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Spray It On

All she wanted was a cosmetic fix for her droopy tush, but a trip to a tanning salon turned her into a Tangeleno

June 26, 2005|Annabelle Gurwitch | Actress Annabelle Gurwitch is a contributing writer for "Day to Day" on National Public Radio and author of the play "Fired."

Several weeks ago I was driving along Beverly Boulevard, curling my eyelashes, going over some lines for an audition and talking on my cellphone with a casting director friend who was dropping off her carpool and balancing her checkbook while heading out to get a faux tan. I asked her, "Have you noticed lately that the tan is back? Actresses such as Sarah Michelle Gellar and Jessica Simpson--well, they're practically deep-fried."

"Oh, don't be ridiculous," she said, correcting me. "First of all, there have always been the California golden girl types. You have to consider the fashions. A tan midrift is much better to look at than a pale belly. And anyway," she added, "cellulite looks better tan, and they can do amazing things now with an airbrush."

I pulled over and started dialing tanning salons.

Recently my husband and I have begun to affectionately refer to a part of my anatomy as my "sad left cheek." I think I look pretty good, but gravity seems to be working more on one side of my lower posterior than on the other, and no amount of Pilates or yoga seems to even it out. So forget exercise--I'm heading for a cosmetic fix.

When I was growing up there was only one major player in the tan world, Coppertone, which when applied had a striking resemblance to jaundice. But this was unimportant to me, because at an early age I had adopted a pale persona--a blend of melancholic Russian heroine and intellectual rock poet. Perhaps the best way to describe my ideal look would be Mimi from "La Boheme"--without the cough.

So I was understandably nervous when I called a few of the several billion tanning salons that dot mini-malls around the Southland. "Can you tell me just one well-known person who comes in?" I implored. "Oh, we couldn't do that, but trust me," one salon representative said. "Our people are in Cannes and we have actors in several TV series." I replied that I too had been on several TV series. She emphasized that her clients were on shows "right now" with an urgency that implied that if I wanted to work again I'd better get right over.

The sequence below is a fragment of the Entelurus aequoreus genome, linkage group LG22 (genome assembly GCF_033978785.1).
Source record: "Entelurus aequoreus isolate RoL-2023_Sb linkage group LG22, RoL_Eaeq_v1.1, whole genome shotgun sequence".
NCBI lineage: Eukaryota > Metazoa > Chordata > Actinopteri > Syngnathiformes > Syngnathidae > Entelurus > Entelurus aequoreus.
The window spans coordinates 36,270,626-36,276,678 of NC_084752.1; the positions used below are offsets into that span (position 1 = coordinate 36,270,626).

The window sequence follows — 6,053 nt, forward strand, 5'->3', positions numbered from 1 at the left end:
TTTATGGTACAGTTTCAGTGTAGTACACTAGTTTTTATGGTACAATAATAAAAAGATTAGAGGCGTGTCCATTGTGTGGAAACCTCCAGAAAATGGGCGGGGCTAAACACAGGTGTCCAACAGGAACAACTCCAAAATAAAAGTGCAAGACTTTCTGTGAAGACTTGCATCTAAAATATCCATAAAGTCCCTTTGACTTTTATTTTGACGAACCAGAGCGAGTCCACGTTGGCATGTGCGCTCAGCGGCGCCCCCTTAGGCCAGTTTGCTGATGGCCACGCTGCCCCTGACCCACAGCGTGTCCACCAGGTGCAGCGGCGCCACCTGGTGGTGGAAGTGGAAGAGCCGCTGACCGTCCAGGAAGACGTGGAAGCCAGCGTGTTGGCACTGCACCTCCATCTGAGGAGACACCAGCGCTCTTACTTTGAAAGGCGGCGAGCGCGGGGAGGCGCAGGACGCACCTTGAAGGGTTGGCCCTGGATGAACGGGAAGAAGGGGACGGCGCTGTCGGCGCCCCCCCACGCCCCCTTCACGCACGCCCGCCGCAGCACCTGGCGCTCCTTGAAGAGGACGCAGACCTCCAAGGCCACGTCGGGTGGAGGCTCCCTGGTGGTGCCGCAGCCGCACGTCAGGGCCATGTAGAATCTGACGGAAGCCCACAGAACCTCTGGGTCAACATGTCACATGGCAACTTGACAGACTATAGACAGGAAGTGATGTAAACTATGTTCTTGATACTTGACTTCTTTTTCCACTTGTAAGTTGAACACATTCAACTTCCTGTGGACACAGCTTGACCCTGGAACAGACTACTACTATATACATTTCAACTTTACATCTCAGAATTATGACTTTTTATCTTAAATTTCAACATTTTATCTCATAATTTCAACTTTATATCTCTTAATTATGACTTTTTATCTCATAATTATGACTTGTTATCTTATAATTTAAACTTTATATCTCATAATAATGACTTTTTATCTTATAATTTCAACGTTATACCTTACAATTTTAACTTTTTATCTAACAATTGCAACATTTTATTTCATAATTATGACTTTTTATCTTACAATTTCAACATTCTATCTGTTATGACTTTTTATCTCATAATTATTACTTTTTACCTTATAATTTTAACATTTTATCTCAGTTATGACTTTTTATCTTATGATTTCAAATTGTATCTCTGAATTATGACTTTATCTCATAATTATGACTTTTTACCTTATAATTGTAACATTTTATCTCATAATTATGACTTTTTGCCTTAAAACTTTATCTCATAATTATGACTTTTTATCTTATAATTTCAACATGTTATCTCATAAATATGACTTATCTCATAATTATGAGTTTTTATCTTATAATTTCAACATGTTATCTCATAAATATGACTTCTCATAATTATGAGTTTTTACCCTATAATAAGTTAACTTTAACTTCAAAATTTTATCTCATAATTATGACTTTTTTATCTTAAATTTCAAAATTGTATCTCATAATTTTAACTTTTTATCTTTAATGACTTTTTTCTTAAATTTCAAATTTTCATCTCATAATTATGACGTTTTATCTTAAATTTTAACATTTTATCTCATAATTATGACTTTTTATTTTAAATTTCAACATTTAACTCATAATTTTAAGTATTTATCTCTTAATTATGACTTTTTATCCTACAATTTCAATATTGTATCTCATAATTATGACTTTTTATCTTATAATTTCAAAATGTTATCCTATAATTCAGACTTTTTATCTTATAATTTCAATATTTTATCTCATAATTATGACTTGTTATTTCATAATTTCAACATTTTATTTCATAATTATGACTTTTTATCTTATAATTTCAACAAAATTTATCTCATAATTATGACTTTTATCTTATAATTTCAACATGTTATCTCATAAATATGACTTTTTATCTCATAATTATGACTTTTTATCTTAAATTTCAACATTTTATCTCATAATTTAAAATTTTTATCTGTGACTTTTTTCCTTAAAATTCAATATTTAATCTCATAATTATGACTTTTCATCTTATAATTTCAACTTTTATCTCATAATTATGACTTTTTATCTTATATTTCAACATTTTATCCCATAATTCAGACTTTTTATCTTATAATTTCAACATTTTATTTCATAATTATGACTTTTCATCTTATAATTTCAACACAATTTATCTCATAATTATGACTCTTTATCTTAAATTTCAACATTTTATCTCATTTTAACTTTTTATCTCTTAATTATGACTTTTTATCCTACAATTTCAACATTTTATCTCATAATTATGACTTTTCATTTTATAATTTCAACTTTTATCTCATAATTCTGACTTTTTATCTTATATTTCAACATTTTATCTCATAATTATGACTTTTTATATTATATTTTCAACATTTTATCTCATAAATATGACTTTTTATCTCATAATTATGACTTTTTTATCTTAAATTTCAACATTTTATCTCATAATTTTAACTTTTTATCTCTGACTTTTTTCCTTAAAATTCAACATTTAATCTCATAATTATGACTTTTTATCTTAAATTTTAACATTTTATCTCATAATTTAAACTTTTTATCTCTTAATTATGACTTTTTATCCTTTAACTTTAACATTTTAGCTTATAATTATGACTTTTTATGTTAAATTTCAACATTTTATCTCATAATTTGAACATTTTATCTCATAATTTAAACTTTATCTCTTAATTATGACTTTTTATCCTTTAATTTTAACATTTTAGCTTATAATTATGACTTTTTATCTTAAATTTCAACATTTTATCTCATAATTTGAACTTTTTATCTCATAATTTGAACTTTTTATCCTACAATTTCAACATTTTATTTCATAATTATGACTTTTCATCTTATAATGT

The desk staff at the Beverly Hills location were a golden brown--a look that was achieved, as luck would have it, in this very salon. The receptionist said, "Think of yourself like a car--you can Earl Scheib it or get a custom color." My choices ranged from the old-school tanning bed to getting slathered with cream to standing in a booth and getting sprayed--something that struck me as akin to delousing--to the top-of-the-line airbrush color contouring. This was to be no Earl Scheib affair for me, so I followed the lovely contouring technician into a room.

Her name was Veronique or Monique or some -ique and, big surprise, she practically glowed. "I don't want to be the color of caramel popcorn," I said nervously. "Oh no, we'll do something very natural for you," she replied. The salon I chose was putting its faith in a cornucopia of custom-blended colors: a rich Brazilan Bronze, sensual but so dark that I would need to change the race noted on my driver's license; a Bond girlish golden St. Tropez; and Weekend at the Beach, which gives the appearance of a painful sunburn. I started to wonder if the company offered site-specific colors such as Picnic in the Hamptons for New Yorkers.

"Let's try a little St. Tropez," she said. During the 20 minutes it took to get airbrushed, I assumed various positions that would have made my yoga teacher proud, and while I stood spread-eagle facing the wall, I was reminded of the time I got the full-body search at the airport. I was bending over and thrusting my naked lower region in her direction when I asked if she could do something about my sad left cheek. "We'll see what we can do," was all she said. "How about my waist? Can that look smaller?" I inquired. "Well, we can shade it more," she replied. This was fun!

In the low light of the salon, I thought my tan looked pretty good, and I set off for lunch. It wasn't until my chicken Caesar salad arrived that it hit me--I was the same color as toasted challah. When I arrived home, I stripped down to see that the contouring made my waist appear smaller. But the shading under my tush just made it loom larger, and my sad left cheek appeared positively droopy. Plus, the color hadn't taken evenly, and when my son saw me he declared, "Your feet look dirty." My husband took one look at my legs and gave his verdict: "Your calves look like alligator skin."

Thus followed one week of intense exfoliating.

Nonetheless, I was determined to lose the SLC. I made an appointment at a salon that claimed to offer a more specific detailing method. In the waiting room, I leafed through a copy of In Touch Weekly magazine in which the salon had highlighted that Lindsay Lohan was a frequent customer. The receptionist also let it slip that Paris was a client. Wow, I thought, I've stumbled across the tanning equivalent of the Holy Grail.

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